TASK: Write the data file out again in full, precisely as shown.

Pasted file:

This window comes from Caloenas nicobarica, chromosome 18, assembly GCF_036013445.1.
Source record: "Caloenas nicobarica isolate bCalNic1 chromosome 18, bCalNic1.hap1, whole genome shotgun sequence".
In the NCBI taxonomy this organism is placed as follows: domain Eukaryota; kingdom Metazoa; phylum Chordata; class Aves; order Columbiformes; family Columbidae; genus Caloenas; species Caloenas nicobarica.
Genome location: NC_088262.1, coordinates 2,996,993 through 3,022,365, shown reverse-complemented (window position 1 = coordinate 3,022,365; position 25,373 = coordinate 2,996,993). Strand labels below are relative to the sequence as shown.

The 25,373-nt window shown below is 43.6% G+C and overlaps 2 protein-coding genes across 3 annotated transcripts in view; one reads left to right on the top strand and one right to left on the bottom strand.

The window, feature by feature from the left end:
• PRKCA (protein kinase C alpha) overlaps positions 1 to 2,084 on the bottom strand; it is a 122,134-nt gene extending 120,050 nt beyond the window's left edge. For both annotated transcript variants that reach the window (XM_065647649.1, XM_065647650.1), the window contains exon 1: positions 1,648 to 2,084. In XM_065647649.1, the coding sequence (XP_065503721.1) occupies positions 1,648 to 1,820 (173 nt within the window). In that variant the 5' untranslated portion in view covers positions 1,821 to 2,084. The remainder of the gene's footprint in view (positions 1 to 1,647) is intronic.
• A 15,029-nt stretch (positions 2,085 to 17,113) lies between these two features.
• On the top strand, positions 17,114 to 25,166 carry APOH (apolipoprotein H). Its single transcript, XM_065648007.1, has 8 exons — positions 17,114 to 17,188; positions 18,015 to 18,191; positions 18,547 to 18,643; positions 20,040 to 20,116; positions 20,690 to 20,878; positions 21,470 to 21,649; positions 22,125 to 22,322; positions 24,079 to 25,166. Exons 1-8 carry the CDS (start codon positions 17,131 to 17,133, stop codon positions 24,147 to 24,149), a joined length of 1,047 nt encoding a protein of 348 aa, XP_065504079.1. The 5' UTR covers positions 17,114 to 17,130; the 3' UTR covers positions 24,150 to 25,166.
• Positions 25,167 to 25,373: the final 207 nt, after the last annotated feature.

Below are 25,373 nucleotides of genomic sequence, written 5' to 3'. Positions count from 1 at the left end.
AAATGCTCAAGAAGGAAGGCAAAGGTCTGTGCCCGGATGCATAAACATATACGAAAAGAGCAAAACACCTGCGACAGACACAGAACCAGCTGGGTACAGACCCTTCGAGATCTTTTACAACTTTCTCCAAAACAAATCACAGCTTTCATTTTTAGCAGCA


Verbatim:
This window comes from Caloenas nicobarica, chromosome 18, assembly GCF_036013445.1.
Source record: "Caloenas nicobarica isolate bCalNic1 chromosome 18, bCalNic1.hap1, whole genome shotgun sequence".
In the NCBI taxonomy this organism is placed as follows: domain Eukaryota; kingdom Metazoa; phylum Chordata; class Aves; order Columbiformes; family Columbidae; genus Caloenas; species Caloenas nicobarica.
Genome location: NC_088262.1, coordinates 2,996,993 through 3,022,365, shown reverse-complemented (window position 1 = coordinate 3,022,365; position 25,373 = coordinate 2,996,993). Strand labels below are relative to the sequence as shown.

The 25,373-nt window shown below is 43.6% G+C and overlaps 2 protein-coding genes across 3 annotated transcripts in view; one reads left to right on the top strand and one right to left on the bottom strand.

The window, feature by feature from the left end:
• PRKCA (protein kinase C alpha) overlaps positions 1 to 2,084 on the bottom strand; it is a 122,134-nt gene extending 120,050 nt beyond the window's left edge. For both annotated transcript variants that reach the window (XM_065647649.1, XM_065647650.1), the window contains exon 1: positions 1,648 to 2,084. In XM_065647649.1, the coding sequence (XP_065503721.1) occupies positions 1,648 to 1,820 (173 nt within the window). In that variant the 5' untranslated portion in view covers positions 1,821 to 2,084. The remainder of the gene's footprint in view (positions 1 to 1,647) is intronic.
• A 15,029-nt stretch (positions 2,085 to 17,113) lies between these two features.
• On the top strand, positions 17,114 to 25,166 carry APOH (apolipoprotein H). Its single transcript, XM_065648007.1, has 8 exons — positions 17,114 to 17,188; positions 18,015 to 18,191; positions 18,547 to 18,643; positions 20,040 to 20,116; positions 20,690 to 20,878; positions 21,470 to 21,649; positions 22,125 to 22,322; positions 24,079 to 25,166. Exons 1-8 carry the CDS (start codon positions 17,131 to 17,133, stop codon positions 24,147 to 24,149), a joined length of 1,047 nt encoding a protein of 348 aa, XP_065504079.1. The 5' UTR covers positions 17,114 to 17,130; the 3' UTR covers positions 24,150 to 25,166.
• Positions 25,167 to 25,373: the final 207 nt, after the last annotated feature.

Below are 25,373 nucleotides of genomic sequence, written 5' to 3'. Positions count from 1 at the left end.
AAATGCTCAAGAAGGAAGGCAAAGGTCTGTGCCCGGATGCATAAACATATACGAAAAGAGCAAAACACCTGCGACAGACACAGAACCAGCTGGGTACAGACCCTTCGAGATCTTTTACAACTTTCTCCAAAACAAATCACAGCTTTCATTTTTAGCAGCA